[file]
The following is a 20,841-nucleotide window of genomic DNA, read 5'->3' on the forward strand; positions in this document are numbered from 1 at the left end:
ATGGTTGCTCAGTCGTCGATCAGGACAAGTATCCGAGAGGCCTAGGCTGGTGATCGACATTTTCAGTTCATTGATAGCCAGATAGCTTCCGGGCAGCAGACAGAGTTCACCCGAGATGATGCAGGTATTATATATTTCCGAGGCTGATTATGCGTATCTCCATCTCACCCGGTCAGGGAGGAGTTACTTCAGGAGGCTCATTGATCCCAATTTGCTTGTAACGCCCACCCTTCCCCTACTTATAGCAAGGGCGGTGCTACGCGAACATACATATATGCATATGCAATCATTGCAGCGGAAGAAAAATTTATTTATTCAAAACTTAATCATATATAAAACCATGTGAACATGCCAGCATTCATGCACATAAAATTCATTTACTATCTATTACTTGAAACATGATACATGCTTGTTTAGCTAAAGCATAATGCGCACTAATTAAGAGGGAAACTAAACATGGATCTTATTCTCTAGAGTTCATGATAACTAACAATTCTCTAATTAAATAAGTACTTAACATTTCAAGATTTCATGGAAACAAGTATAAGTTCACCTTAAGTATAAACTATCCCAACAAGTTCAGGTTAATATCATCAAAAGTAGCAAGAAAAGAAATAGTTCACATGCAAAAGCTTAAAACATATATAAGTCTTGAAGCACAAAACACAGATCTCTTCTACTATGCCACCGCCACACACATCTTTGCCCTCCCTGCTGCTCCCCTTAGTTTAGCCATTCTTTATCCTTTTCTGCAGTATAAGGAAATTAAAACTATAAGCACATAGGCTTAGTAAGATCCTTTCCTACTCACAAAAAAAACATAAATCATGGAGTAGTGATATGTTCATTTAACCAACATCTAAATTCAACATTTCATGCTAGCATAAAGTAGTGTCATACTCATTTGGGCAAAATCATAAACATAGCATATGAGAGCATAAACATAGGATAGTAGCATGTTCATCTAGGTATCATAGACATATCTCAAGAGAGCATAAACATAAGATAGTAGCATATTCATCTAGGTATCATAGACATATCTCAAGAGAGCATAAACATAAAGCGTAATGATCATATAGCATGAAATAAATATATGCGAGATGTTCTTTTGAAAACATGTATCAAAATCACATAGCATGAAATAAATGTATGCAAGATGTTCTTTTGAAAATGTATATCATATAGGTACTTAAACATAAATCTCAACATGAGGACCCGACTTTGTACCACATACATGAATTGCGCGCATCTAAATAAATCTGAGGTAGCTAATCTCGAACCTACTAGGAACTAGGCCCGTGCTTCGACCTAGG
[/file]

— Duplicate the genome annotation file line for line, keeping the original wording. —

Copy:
The following is a 20,841-nucleotide window of genomic DNA, read 5'->3' on the forward strand; positions in this document are numbered from 1 at the left end:
ATGGTTGCTCAGTCGTCGATCAGGACAAGTATCCGAGAGGCCTAGGCTGGTGATCGACATTTTCAGTTCATTGATAGCCAGATAGCTTCCGGGCAGCAGACAGAGTTCACCCGAGATGATGCAGGTATTATATATTTCCGAGGCTGATTATGCGTATCTCCATCTCACCCGGTCAGGGAGGAGTTACTTCAGGAGGCTCATTGATCCCAATTTGCTTGTAACGCCCACCCTTCCCCTACTTATAGCAAGGGCGGTGCTACGCGAACATACATATATGCATATGCAATCATTGCAGCGGAAGAAAAATTTATTTATTCAAAACTTAATCATATATAAAACCATGTGAACATGCCAGCATTCATGCACATAAAATTCATTTACTATCTATTACTTGAAACATGATACATGCTTGTTTAGCTAAAGCATAATGCGCACTAATTAAGAGGGAAACTAAACATGGATCTTATTCTCTAGAGTTCATGATAACTAACAATTCTCTAATTAAATAAGTACTTAACATTTCAAGATTTCATGGAAACAAGTATAAGTTCACCTTAAGTATAAACTATCCCAACAAGTTCAGGTTAATATCATCAAAAGTAGCAAGAAAAGAAATAGTTCACATGCAAAAGCTTAAAACATATATAAGTCTTGAAGCACAAAACACAGATCTCTTCTACTATGCCACCGCCACACACATCTTTGCCCTCCCTGCTGCTCCCCTTAGTTTAGCCATTCTTTATCCTTTTCTGCAGTATAAGGAAATTAAAACTATAAGCACATAGGCTTAGTAAGATCCTTTCCTACTCACAAAAAAAACATAAATCATGGAGTAGTGATATGTTCATTTAACCAACATCTAAATTCAACATTTCATGCTAGCATAAAGTAGTGTCATACTCATTTGGGCAAAATCATAAACATAGCATATGAGAGCATAAACATAGGATAGTAGCATGTTCATCTAGGTATCATAGACATATCTCAAGAGAGCATAAACATAAGATAGTAGCATATTCATCTAGGTATCATAGACATATCTCAAGAGAGCATAAACATAAAGCGTAATGATCATATAGCATGAAATAAATATATGCGAGATGTTCTTTTGAAAACATGTATCAAAATCACATAGCATGAAATAAATGTATGCAAGATGTTCTTTTGAAAATGTATATCATATAGGTACTTAAACATAAATCTCAACATGAGGACCCGACTTTGTACCACATACATGAATTGCGCGCATCTAAATAAATCTGAGGTAGCTAATCTCGAACCTACTAGGAACTAGGCCCGTGCTTCGACCTAGG